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Postprocedure Monitoring of Endovascular Abdominal Aortic Aneurysm Repair the aneurysm sac size is stable or decreased, then yearly surveillance is performed. Uncomplicated cases are transitioned to yearly duplex ultrasound surveillance to follow the aneurysm sac size and evaluate for endoleak. Complications are typically followed with 6-month CT scans or go to catheter angiography for diagnosis and treatment. Posttreatment Complications Several complications detected on surveillance imaging result in pressurization of the aneurysm sac and increase the risk of rupture. Because of postprocedural complications, repeat interventions are necessary in 12–35% of cases [49, 50]. Most of these interventions are performed with endovascular techniques and require minimal additional hospitalization [49, 51]. The following complications detected on surveillance imaging may lead to repeat intervention and must be accurately recognized and described by the interpreting physician. Endoleak An endoleak results in blood flow outside the stent-graft but within the aneurysm sac. Endoleaks occur in 15–25% of patients within the first 30 days after EVAR and are often asymptomatic [5, 52]. Lifelong imaging surveillance is required for detection. Endoleaks are classified according to the origin of blood flow (Table 1). Although CTA is superior for the detection of endoleak, catheter angiography better reveals the dynamics of blood flow critical for endoleak classification [53]. A type I endoleak results when blood enters the aneurysm sac from an attachment site and occurs after approximately 10% of EVAR procedures [54] (Fig. 3). There is direct communication with the arterial circulation, resulting in an increased risk of rupture. Landing zone characteristics that are beyond the device-specific instructions for use, such as a large, angulated, tapered, or calcified proximal neck, increase the risk of endoleak [6, 52, 55]. It is traditionally thought that extensive thrombus results in a poor proximal seal and leads to a type I endoleak. However, recent reports suggest that neck thrombus may not lead to adverse outcomes in early and midterm results [56, 57]. CTA suggests the presence of a type I endoleak when contrast material within the aneurysm sac appears closely apposed to the proximal or distal attachment sites. Type I endoleaks are subdivided as type Ia when the leak originates from the proximal attachment site and as type Ib from the distal attachment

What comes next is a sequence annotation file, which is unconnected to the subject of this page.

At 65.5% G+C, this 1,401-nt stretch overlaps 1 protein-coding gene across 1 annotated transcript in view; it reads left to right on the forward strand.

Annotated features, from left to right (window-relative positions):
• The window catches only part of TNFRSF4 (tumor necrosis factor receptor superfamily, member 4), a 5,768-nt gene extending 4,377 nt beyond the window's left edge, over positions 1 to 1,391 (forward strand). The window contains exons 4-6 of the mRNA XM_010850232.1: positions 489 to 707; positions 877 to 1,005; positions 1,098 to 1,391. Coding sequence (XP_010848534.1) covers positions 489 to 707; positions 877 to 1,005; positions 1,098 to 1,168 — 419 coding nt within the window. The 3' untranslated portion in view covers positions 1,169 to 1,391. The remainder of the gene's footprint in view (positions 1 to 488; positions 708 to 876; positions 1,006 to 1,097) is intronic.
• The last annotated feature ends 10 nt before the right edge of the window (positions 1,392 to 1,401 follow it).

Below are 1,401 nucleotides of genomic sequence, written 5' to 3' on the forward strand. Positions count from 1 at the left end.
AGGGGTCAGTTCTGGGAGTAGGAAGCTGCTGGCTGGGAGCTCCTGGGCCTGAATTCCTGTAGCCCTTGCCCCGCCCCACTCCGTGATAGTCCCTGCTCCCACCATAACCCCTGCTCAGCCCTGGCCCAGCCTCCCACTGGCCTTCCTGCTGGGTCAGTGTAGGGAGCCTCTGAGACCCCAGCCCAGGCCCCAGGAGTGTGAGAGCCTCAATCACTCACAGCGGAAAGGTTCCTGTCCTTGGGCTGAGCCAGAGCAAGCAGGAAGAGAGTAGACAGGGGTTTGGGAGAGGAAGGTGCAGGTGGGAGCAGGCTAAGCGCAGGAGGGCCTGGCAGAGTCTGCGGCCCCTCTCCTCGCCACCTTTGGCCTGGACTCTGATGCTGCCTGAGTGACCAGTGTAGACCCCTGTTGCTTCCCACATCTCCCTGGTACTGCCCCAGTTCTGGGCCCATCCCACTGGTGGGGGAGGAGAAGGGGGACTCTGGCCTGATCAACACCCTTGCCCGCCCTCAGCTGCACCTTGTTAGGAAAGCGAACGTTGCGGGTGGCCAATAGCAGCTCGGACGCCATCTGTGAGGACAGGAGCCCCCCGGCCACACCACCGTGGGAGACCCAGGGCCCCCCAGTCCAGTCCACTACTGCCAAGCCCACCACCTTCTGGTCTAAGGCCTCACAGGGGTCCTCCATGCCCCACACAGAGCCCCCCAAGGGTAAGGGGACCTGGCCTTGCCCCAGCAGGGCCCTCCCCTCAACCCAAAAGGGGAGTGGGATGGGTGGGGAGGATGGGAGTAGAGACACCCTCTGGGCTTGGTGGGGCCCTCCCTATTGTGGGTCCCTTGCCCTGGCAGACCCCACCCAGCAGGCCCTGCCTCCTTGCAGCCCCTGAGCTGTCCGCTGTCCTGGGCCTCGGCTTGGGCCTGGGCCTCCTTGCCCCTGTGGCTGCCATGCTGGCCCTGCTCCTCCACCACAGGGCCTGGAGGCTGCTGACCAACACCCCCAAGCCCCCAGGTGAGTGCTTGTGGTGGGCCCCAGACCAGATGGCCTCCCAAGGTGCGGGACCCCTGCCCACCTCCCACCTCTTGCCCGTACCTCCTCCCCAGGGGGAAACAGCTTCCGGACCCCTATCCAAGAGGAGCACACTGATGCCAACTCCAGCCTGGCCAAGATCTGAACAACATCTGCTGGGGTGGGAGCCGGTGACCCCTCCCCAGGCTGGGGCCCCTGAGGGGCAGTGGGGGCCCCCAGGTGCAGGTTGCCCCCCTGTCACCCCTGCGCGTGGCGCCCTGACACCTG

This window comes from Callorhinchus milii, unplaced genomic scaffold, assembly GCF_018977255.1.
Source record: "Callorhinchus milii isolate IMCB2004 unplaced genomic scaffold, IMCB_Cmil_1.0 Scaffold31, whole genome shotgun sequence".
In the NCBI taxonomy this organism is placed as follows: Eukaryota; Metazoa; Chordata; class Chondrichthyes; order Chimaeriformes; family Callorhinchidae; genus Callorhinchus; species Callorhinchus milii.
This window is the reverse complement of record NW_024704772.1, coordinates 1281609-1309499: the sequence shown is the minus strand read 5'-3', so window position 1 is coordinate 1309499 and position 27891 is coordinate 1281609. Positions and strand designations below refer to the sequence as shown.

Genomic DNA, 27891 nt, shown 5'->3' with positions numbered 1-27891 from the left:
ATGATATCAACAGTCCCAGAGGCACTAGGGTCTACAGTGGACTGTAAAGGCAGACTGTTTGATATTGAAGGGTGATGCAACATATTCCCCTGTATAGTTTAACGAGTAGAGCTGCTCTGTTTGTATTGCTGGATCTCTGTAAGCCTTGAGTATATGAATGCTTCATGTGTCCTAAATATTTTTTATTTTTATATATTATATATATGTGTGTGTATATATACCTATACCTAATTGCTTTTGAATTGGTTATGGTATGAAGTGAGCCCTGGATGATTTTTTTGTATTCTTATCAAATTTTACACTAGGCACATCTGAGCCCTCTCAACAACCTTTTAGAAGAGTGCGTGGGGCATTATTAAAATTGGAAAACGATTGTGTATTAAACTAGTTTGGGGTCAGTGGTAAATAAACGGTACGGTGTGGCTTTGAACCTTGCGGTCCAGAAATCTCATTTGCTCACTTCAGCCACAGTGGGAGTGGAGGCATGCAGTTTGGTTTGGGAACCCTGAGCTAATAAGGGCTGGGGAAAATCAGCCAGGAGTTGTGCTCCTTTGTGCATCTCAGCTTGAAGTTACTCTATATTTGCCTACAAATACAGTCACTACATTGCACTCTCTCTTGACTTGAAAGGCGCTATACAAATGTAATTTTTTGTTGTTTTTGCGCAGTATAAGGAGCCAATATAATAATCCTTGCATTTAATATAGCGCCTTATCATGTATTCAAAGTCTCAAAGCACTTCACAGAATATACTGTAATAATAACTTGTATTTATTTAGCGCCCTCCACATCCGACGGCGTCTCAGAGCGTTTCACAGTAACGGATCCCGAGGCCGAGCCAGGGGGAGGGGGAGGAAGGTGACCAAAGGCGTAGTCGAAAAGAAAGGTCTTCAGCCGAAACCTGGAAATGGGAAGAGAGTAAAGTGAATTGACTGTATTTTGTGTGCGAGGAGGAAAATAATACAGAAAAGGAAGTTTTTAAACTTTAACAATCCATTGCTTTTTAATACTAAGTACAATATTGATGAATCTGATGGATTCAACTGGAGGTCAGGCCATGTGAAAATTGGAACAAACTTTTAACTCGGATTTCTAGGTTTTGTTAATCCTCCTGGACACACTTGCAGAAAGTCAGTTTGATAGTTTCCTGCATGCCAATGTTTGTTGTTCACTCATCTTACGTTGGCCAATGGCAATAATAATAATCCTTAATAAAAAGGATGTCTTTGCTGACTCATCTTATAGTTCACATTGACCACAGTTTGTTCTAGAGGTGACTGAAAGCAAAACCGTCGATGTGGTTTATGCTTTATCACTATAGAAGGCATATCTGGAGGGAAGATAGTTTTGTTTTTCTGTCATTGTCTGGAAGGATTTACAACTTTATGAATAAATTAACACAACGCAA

TABLE 1: Endoleak Classification Type of Endoleak

Source of Blood Flow

Type I

Stent-graft attachment sites

Type II

Inflow from collateral vessels

Type III

Structural stent-graft failure

Type IV

Endograft material porosity

Type V

Endotension

site. Type Ic is a rare situation, with backfilling of the aneurysm sac resulting from failed embolization of the contralateral common iliac artery when an aortouniiliac device is placed in conjunction with a femoral-femoral bypass [5]. Type I endoleaks can appear in the immediate perioperative period or can present in a delayed fashion. Remodeling may result in mechanical or hemodynamic change, aortic neck dilation, iliac artery dilation, or increased iliac artery angulation that results in a delayed attachment site leak [58]. An adequate proximal seal is necessary to reduce the risk of type I endoleak. Stentgrafts were developed with hooks and barbs to help reduce migration and proximal endoleak. Oversizing the endograft by 15–20% also helps achieve an adequate seal [52]. In cases of type I endoleak, early intervention is necessary to reduce the risk of rupture. Treatment typically consists of securing the attachment sites with angioplasty balloons, stents, or endograft extensions [52, 59]. Treatment with coil embolization and glue has been successful in select cases. If the neck has expanded, placement of a fenestrated graft or chimney grafts may prevent surgical conversion [60]. Advanced EVAR techniques, such as chimney or snorkel graft placement, require vigilant postprocedural surveillance. Variations of this technique may be used when the main endograft device is positioned or extended in such a manner to cover and preclude flow to the renal arteries, celiac artery, superior mesenteric artery (SMA), or internal iliac arteries. In these cases, additional stents are placed parallel to the main stentgraft device. These additional stents extend beyond the sealing zone of the main endograft and provide a conduit to preserve flow to the otherwise covered aortic branches (Fig. 4). If the aorta is highly calcified, the chimney stents may not conform tightly to the aortic wall and result in a persistent type I endoleak that may require treatment. However, type I endoleaks seen in the early postprocedural period may represent low flow in